When the COVID-19 pandemic invaded the U.S., hospitals had to restructure their facilities to handle the infectious patients and close down of all nonessential units such as elective surgery. Foodservice responded with innovative solutions to the new patient censuses, fewer retail foodservice customers and changing staffing needs. Healthcare leaders also dealt with donations, community contributions and staffing.
Donations and Community Contributions
The Ohio State University Wexner Medical Center’s incoming food donations included more than 10,000 meals and 70,000 snacks. “We were so pleased and honored by the generosity of our community, but logistically it was challenging,” says Julie Meddles, MS, RDN, LD, director of Nutrition Services at OSUWMC. “Once we formed a committee to include development, marketing, recognition and nutrition staff, the process went much better. But selfishly, we know it did cannibalize some of our lunch sales. We started offering more donated meals at dinner for staff to take home at the end of their shifts.”
WellSpan Health received ample donations as well. “Not only did businesses retool some of their manufacturing to make face shields and masks and other personal protective equipment, some began to make hospital beds and other equipment to prepare for what was anticipated to be a huge influx of patients, especially since we are so close to New York, New Jersey, Philadelphia and other hot spots early on in the pandemic,” says Timothy F. Bentzel, DHCFA, senior director of Food and Nutrition Services, Legacy WellSpan Health in Pennsylvania. “Fortunately, we never experienced this increase, and we have been averaging around 50 COVID-19-positive patients a day across our health system of 8 hospitals in South Central Pennsylvania.”
WellSpan’s hospitals received more than 240 donations through its website and nearly 100 donations across the system from community members who just dropped offdonations at the local hospitals. One pizza shop in York created a financial support feature on its website and Facebook page for the community to send money. The company, in turn, sent pizzas to the hospital free of charge to all staff. “We received more than 1,000 pizzas from just this one mom and pop pizza shop,” Bentzel says. “This was an amazing outpouring of support.” All told, donations resulted in thousands of free meals to support staff across the system.
WellSpan received so many donations from community businesses and corporations that Bentzel enlisted the help of the WellSpan Health Foundation and the philanthropic, public relations and marketing teams to help coordinate these donations and send out thank you notes and acknowledgements.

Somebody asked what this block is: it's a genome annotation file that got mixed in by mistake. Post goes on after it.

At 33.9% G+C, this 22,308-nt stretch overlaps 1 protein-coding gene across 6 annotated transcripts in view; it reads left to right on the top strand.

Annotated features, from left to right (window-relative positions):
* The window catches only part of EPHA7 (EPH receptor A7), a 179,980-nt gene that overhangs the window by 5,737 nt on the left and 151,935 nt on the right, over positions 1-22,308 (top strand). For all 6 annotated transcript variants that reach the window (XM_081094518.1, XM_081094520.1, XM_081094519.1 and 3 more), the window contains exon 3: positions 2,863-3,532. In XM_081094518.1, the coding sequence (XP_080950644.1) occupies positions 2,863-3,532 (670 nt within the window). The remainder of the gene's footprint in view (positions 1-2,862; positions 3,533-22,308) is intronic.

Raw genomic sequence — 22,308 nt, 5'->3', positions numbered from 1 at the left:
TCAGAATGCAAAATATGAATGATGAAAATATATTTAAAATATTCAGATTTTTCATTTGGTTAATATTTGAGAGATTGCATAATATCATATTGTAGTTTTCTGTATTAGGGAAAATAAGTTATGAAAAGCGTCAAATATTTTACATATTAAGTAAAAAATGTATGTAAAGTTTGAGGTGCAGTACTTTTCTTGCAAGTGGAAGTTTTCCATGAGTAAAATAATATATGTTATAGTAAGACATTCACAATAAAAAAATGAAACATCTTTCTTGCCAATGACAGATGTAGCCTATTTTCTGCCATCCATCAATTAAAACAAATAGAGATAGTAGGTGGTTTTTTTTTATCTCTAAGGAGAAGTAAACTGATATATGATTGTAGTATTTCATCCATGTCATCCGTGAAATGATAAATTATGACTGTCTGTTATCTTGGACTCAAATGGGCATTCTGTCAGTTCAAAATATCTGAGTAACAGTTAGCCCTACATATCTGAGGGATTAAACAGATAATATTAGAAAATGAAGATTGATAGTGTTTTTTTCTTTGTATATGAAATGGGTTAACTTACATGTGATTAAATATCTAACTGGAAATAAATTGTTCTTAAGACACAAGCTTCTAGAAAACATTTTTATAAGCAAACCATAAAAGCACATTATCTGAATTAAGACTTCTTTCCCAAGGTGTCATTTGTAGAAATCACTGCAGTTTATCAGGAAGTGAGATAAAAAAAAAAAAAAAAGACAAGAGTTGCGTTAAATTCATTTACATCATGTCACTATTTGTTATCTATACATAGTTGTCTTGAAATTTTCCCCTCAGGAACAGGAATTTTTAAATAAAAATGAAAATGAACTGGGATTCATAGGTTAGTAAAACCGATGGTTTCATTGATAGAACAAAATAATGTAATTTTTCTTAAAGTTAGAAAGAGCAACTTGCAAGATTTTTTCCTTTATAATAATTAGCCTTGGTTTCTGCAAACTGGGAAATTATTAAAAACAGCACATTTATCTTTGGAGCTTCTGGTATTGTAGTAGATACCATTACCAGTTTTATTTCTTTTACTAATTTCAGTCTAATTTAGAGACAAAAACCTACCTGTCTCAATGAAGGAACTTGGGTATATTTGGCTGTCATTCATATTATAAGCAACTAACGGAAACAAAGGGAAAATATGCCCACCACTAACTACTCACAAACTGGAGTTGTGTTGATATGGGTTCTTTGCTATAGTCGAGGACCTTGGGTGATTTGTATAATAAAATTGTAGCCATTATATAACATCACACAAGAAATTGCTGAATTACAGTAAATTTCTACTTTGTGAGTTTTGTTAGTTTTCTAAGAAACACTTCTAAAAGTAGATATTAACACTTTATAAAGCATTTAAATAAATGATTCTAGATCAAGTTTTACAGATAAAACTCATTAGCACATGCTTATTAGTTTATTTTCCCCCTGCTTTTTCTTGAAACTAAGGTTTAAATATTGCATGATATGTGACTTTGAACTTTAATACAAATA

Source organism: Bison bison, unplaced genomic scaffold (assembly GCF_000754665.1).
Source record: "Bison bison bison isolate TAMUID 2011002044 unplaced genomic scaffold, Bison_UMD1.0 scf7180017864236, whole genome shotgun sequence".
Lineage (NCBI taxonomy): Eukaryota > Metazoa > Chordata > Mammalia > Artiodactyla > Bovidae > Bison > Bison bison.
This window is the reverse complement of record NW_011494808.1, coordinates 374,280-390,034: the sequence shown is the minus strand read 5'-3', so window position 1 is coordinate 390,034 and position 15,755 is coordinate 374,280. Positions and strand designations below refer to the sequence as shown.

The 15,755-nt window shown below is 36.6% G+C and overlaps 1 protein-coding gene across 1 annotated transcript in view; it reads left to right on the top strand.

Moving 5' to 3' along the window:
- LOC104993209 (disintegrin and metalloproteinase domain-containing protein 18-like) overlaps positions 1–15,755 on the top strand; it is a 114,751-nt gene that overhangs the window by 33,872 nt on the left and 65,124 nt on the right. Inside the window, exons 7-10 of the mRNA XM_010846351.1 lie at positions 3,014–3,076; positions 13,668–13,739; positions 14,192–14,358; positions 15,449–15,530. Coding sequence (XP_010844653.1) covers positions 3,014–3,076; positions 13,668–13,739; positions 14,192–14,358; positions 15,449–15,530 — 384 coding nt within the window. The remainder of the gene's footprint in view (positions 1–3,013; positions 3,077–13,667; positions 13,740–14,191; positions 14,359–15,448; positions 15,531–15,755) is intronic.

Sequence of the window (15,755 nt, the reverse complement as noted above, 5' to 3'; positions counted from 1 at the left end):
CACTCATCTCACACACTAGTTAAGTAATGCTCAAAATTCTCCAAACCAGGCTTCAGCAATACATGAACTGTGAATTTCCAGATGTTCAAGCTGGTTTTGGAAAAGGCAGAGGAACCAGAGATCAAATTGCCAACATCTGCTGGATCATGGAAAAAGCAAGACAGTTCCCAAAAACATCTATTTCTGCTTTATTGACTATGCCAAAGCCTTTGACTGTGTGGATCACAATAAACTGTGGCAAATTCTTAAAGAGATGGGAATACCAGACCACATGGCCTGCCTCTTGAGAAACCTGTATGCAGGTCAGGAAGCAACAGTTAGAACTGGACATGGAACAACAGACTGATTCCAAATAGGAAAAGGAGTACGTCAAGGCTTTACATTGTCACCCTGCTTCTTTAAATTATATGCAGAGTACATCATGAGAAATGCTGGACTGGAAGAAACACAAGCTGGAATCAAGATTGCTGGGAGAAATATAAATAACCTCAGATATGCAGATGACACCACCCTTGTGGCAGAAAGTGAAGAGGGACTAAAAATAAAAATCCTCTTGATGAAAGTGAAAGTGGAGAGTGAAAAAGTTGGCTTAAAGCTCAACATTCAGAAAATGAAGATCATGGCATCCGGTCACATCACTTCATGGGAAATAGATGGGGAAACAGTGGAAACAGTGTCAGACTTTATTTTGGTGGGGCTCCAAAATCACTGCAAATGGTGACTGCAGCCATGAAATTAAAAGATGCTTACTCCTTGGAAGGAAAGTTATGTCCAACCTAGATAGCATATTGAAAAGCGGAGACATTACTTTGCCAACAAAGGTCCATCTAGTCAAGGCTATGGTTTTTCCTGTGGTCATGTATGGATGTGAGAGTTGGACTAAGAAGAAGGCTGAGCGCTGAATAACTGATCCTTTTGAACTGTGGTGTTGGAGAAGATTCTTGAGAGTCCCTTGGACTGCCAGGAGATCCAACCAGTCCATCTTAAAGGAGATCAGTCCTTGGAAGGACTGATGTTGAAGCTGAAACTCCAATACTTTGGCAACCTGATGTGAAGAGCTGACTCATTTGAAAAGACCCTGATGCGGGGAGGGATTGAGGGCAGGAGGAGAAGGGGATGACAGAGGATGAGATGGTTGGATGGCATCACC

Many hospitals also made food donations to local organizations. At OSUWMC, Meddles’ department continues to make donations to mid-Ohio food banks. They also partnered with Mid-Ohio Food Collective and converted the James Mobile Education Kitchen, which supports the community with culinary and nutrition education, into a mobile food bank that travels to sites where people with food insecurity could receive food, snacks and nutrition education.
Hendricks Regional Health’s Meals on Wheels program swelled during the spring to deliver 130 meals a day. The team headed by Martha J Rardin, MS, RDN, CD, FAND, director of Nutrition and Dietetics and the diabetes coordinator at Hendricks Regional Health, changed the delivery procedure. Wherever a delivery vehicle stopped, a cooler had to be outside so staff could place meals in the coolers rather than physically hand the meals to clients. Each day the staff wipe down each container and lid. The hospital’s foundation department received so many community donations they funded more than $40,000 in complimentary meals for associates.
Hunterdon Medical Center received donations from the second week in March until the first week in June. “The great outpouring of support – more than 16,000 meals —came from many local restaurants, groups and families,” says Angela O’Neill, RD, director of Nutrition Services. The medical center’s foundation organized this process. Two reassigned staff members (back from furlough) worked on-site to coordinate arrival and distribution of meals and other donations such as masks, Girl Scout cookies, caps and bands to help protect ears. The donations cut into retail revenue a bit, yet, O’Neill says, “This allowed frontline heroes to stay in their units to get their nourishment.”
Hunterdon ordered a large pandemic supply of food and will donate some of the food to a local food bank.
Sanford Medical Center, Fargo, N.D. “Once Incident Command Center determined how the items were to be distributed throughout the medical center, we followed that plan.” Also, the medical centers provided local shelters with surplus food, such as soup, from the central kitchen that were produced but not served.Three Sanford medical centers in Fargo, N.D., also received numerous donations from community and area businesses. “Most of the donations were meals and PPE,” says Lisa Gibson, MBAM, senior director of Support Services,